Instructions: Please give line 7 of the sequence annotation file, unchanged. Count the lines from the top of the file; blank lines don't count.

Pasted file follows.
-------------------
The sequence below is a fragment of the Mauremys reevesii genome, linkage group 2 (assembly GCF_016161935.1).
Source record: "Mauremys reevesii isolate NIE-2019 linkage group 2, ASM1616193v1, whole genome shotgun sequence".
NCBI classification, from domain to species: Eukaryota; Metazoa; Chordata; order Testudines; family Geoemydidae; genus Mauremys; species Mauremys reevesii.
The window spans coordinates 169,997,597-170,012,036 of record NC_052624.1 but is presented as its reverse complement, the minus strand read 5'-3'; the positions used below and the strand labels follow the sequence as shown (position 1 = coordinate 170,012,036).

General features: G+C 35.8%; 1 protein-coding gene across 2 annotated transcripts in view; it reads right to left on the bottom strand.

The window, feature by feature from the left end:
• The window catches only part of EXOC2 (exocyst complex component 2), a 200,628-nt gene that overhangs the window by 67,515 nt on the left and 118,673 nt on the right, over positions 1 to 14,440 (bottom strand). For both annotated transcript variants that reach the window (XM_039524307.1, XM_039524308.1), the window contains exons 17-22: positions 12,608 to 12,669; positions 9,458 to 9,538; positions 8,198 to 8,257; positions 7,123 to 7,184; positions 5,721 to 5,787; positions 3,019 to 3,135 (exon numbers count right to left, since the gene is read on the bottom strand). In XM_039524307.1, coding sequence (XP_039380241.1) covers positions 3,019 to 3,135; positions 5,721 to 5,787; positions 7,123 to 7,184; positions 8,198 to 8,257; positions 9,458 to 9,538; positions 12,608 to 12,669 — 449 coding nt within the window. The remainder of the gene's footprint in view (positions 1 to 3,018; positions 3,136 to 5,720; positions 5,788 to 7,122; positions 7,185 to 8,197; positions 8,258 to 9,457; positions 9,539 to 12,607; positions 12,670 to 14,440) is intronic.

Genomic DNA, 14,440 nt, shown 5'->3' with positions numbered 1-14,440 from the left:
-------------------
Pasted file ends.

• The window catches only part of EXOC2 (exocyst complex component 2), a 200,628-nt gene that overhangs the window by 67,515 nt on the left and 118,673 nt on the right, over positions 1 to 14,440 (bottom strand). For both annotated transcript variants that reach the window (XM_039524307.1, XM_039524308.1), the window contains exons 17-22: positions 12,608 to 12,669; positions 9,458 to 9,538; positions 8,198 to 8,257; positions 7,123 to 7,184; positions 5,721 to 5,787; positions 3,019 to 3,135 (exon numbers count right to left, since the gene is read on the bottom strand). In XM_039524307.1, coding sequence (XP_039380241.1) covers positions 3,019 to 3,135; positions 5,721 to 5,787; positions 7,123 to 7,184; positions 8,198 to 8,257; positions 9,458 to 9,538; positions 12,608 to 12,669 — 449 coding nt within the window. The remainder of the gene's footprint in view (positions 1 to 3,018; positions 3,136 to 5,720; positions 5,788 to 7,122; positions 7,185 to 8,197; positions 8,258 to 9,457; positions 9,539 to 12,607; positions 12,670 to 14,440) is intronic.